China legal update: The SAMR releases Interim Regulation on Administrative Punishment Procedure in Market Regulation

China legal update: The SAMR releases Interim Regulation on Administrative Punishment Procedure in Market Regulation

I. Legal News

The SAMR releases Interim Regulation on Administrative Punishment Procedure in Market Regulation

On November 6th, 2018, the State Administration for Market Regulation (“SAMR”) issued the Interim Regulations on Administrative Punishment Procedure in Market Regulation (Draft for Comment) (the “Draft for Comment”) which is open for public comment until December 5th, 2018.

The Draft for Comment is composed of 7 chapters and 81 articles. It clarifies the legislative purpose, applicable scope, basic principles, determination of the jurisdiction, general and simplified procedures, execution and conclusion of cases, among others.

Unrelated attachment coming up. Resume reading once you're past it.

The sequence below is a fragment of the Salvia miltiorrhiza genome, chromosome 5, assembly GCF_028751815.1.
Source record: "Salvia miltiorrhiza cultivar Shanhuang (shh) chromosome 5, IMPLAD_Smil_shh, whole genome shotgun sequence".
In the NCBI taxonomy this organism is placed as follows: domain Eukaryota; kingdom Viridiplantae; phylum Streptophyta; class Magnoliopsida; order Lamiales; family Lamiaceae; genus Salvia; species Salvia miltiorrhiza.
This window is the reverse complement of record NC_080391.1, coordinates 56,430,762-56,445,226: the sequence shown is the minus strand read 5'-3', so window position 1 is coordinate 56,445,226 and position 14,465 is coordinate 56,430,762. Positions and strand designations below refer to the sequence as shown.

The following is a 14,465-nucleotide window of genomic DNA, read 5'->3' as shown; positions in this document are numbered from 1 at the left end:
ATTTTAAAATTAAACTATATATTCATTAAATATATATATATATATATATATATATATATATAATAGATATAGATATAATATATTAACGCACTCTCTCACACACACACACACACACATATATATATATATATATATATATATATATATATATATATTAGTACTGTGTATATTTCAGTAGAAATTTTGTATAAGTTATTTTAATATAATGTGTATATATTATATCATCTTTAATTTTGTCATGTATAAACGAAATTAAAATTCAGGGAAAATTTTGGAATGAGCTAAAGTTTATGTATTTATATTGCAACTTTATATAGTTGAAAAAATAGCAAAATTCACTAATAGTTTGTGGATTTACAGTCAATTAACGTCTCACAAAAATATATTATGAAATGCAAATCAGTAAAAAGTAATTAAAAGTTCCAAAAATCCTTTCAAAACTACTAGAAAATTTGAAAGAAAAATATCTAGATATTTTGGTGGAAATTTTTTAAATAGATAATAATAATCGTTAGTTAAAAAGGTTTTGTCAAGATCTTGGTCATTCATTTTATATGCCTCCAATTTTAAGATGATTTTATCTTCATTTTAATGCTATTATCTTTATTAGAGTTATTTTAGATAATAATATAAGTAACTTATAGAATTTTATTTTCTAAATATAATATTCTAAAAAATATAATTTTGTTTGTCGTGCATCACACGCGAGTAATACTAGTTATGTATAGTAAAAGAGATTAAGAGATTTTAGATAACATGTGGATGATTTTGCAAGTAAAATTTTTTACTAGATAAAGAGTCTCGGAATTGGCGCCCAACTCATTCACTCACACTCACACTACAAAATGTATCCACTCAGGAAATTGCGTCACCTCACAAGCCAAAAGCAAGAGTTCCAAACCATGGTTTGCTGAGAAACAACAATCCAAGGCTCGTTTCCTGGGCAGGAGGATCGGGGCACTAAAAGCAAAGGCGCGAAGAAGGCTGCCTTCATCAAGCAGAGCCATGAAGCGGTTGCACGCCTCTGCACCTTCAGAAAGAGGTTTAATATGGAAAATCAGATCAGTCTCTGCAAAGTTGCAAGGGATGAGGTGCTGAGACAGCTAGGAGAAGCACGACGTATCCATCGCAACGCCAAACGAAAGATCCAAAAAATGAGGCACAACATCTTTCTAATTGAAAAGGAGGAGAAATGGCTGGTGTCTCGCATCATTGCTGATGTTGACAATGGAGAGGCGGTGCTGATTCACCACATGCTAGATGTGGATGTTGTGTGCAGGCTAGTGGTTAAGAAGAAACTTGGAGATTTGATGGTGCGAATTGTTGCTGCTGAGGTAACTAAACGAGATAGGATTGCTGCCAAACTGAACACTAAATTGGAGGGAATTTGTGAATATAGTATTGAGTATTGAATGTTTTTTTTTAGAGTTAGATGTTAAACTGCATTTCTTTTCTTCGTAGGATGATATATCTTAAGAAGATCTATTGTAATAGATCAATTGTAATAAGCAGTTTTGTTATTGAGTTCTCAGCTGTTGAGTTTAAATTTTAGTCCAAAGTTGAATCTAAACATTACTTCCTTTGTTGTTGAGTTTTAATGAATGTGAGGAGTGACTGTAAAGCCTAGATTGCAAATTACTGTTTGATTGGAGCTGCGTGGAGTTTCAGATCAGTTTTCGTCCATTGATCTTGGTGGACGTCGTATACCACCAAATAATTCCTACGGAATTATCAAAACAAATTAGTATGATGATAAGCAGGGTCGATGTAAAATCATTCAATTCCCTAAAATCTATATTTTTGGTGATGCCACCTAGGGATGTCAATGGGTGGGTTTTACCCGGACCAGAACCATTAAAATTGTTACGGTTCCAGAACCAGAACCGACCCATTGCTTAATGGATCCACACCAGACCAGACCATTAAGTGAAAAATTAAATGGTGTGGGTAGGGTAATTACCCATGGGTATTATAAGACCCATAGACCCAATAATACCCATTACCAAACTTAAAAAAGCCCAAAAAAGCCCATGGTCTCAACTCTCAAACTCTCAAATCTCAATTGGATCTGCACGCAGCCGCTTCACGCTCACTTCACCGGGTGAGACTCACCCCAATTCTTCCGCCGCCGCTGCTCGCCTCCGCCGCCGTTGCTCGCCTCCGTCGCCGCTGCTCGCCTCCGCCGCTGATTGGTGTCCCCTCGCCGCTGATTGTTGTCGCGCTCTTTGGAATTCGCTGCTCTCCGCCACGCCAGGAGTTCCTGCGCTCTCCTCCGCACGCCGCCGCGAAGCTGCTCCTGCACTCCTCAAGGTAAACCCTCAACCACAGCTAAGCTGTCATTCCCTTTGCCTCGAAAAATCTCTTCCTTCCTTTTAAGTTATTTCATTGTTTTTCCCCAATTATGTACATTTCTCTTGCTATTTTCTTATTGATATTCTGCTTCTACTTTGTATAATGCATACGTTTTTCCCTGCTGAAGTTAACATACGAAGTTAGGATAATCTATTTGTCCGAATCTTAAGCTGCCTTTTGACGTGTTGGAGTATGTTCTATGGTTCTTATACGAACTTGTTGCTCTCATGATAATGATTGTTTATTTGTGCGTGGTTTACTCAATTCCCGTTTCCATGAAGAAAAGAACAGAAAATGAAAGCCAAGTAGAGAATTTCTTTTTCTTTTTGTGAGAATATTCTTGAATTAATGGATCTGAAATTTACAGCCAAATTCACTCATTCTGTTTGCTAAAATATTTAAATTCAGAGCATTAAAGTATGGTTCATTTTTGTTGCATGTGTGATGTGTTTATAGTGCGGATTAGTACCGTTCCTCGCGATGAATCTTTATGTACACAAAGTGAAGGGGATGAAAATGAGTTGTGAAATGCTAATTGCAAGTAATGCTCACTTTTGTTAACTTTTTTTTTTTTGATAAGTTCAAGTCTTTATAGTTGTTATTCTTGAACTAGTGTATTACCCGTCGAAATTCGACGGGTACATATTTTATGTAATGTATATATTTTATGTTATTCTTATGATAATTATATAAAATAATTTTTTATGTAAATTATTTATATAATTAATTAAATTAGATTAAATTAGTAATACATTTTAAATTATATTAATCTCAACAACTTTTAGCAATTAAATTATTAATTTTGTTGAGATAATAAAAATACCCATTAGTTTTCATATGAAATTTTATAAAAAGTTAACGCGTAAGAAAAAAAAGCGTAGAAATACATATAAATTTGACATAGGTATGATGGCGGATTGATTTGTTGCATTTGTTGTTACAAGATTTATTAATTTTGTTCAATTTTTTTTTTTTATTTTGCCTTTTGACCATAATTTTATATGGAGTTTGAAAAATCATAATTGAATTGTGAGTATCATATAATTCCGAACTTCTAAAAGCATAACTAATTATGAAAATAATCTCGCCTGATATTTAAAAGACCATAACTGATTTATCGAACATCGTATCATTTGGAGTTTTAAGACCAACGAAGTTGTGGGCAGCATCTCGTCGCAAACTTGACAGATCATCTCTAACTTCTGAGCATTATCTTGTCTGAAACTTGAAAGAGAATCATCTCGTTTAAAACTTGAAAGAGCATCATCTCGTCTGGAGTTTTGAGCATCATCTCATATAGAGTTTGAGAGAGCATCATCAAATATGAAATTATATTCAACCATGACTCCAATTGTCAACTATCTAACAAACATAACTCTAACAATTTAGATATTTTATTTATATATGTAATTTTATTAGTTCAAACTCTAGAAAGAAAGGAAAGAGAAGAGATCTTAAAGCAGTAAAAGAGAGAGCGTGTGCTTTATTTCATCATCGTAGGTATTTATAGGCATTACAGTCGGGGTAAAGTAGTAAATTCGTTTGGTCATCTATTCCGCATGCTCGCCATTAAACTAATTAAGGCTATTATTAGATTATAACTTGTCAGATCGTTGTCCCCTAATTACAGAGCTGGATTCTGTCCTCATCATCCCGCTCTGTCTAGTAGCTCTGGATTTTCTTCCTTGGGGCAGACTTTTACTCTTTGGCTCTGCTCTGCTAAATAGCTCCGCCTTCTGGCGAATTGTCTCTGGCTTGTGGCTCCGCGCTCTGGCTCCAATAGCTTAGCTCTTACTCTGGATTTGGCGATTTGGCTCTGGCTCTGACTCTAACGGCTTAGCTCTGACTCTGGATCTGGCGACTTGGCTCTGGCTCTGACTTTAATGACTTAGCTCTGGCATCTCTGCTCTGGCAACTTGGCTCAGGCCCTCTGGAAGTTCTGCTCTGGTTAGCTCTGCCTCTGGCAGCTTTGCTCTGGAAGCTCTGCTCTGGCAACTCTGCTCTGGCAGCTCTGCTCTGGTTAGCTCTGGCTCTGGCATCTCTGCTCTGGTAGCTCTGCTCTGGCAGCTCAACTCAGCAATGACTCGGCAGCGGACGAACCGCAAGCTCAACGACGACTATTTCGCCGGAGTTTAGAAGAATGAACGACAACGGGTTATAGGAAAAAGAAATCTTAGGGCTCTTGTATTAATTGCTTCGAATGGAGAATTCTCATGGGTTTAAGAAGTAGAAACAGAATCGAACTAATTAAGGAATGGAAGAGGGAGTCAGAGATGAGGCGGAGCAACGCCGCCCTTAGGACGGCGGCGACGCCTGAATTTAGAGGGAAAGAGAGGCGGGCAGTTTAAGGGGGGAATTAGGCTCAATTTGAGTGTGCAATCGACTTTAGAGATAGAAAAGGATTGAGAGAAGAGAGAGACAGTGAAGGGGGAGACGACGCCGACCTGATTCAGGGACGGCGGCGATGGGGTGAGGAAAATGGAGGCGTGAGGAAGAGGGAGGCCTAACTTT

According to the Draft for Comment, administrative punishment will be handled by local market regulation authorities, above the country level in the place where the offense took place, unless otherwise provided by the law. Provincial level market regulators will handle major and complicated cases in their jurisdiction while the SAMR will handle major and complicated cases across the country. The intent of the text is to unify the procedure of administrative punishment for market regulation.

The SAMR was created on March 17th, 2018, it merged and took over the responsibilities of the previous State Administration for Industry and Commerce (SAIC), General Administration of Quality Supervision, Inspection and Quarantine (AQSIQ), the Certification and Accreditation Administration (CAC), the Standardization Administration of China (SAC) and the China Food and Drug Administration (CFDA).

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The MOJ has Released New Regulations on the Registration of Companies’ Name

On November 9th, 2018, the Ministry of Justice (“MOJ”) released the Administrative Regulations for the Registration of Enterprise Names (Draft for Review) (“Draft for Review”), open for public comments until December 9, 2018.